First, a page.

3rd year student of BBA, LL.B,
School of Law, CUSAT.
An arbitration is a method of resolving disputes through an arbitrator appointed by the parties in a dispute. It is a voluntary process, where parties to the dispute on mutual consent shall refer the dispute to a third party for his decision. In India, the Arbitration and Conciliation Act, 1996 deals with the law related to arbitration. The Act is in line with the 1985 UNCITRAL Model Law on International Commercial Arbitration and the UNCITRAL Arbitration Rules 1976. Prior to the enactment of this Act, the law which governed arbitration process in India was governed by a 1940 Act, which was often criticized for its provisions which conferred limited power to the arbitral process as it often afforded multiple opportunities to litigants to approach the court for intervention. Whether an issue-involving allegation of fraud is a subject to arbitration or not is was always a matter of discussion for many years. The position is almost well settled with in English Law. In UK, according to Section 24(2) of the Arbitration Act 1950, the Court could review the authority of a tribunal to deal with a claim involving allegations of fraud and determine those claims itself. A famous judgment in this regard is worth mentioning i.e. Russsel v. Russel, where the court observed that “in a case where fraud is charged, the court will in general refuse to send the dispute to arbitration if the party charged with the fraud desires a public inquiry.”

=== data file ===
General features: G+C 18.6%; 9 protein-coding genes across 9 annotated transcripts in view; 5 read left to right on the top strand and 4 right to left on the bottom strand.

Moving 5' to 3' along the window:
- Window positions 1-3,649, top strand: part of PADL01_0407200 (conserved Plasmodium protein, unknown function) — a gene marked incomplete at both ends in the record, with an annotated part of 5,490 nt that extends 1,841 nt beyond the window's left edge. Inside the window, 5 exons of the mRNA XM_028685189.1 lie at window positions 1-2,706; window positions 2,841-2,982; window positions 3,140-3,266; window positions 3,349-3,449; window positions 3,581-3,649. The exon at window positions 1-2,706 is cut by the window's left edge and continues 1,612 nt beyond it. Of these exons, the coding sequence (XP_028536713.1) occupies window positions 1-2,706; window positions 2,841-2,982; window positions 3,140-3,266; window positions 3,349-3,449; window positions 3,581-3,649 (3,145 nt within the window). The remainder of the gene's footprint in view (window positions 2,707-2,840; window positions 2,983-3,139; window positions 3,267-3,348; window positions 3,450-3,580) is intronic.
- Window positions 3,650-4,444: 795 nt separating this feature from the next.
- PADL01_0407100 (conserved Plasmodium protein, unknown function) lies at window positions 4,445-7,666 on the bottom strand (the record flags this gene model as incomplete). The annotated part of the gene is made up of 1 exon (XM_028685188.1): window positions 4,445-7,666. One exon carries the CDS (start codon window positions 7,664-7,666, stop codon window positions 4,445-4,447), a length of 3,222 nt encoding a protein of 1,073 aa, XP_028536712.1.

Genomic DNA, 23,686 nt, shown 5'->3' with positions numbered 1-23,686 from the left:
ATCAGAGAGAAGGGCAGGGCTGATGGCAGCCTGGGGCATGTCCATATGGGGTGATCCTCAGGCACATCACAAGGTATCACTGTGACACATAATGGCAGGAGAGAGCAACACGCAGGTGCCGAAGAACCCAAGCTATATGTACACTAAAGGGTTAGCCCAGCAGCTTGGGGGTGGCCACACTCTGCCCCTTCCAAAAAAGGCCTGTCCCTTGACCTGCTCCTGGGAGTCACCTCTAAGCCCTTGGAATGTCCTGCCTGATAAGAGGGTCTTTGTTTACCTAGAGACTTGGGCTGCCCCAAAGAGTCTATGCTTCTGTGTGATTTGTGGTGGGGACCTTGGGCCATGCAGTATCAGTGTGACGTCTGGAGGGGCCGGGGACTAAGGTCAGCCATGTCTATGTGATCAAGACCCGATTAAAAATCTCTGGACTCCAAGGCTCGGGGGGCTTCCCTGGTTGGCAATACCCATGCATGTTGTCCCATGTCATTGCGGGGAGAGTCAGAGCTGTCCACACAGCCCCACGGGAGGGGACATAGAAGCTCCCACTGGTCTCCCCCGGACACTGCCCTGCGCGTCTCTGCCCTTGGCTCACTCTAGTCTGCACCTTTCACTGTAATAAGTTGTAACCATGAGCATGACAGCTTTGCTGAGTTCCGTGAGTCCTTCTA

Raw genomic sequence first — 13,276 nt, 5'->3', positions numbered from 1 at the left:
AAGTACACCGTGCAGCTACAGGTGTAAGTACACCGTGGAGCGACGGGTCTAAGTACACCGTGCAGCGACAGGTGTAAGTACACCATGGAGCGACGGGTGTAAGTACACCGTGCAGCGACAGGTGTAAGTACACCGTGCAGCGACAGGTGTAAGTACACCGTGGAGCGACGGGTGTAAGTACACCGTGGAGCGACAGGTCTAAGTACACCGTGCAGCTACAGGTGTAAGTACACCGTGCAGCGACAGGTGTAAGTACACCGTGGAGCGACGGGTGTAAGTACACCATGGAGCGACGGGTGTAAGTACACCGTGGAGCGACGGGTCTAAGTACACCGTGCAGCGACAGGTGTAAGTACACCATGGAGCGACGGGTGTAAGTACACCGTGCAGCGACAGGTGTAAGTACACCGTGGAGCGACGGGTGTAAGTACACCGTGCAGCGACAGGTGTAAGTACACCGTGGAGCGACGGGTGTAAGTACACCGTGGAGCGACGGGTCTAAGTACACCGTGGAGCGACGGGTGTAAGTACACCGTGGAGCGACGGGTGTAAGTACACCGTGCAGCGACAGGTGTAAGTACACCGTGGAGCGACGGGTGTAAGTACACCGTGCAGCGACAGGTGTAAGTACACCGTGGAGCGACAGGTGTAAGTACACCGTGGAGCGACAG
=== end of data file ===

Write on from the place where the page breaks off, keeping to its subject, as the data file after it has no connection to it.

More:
Keywords: Subject matter of arbitration, arbitratrability, UNCITRAL Model Law, Arbitration and Conciliation Act, fraud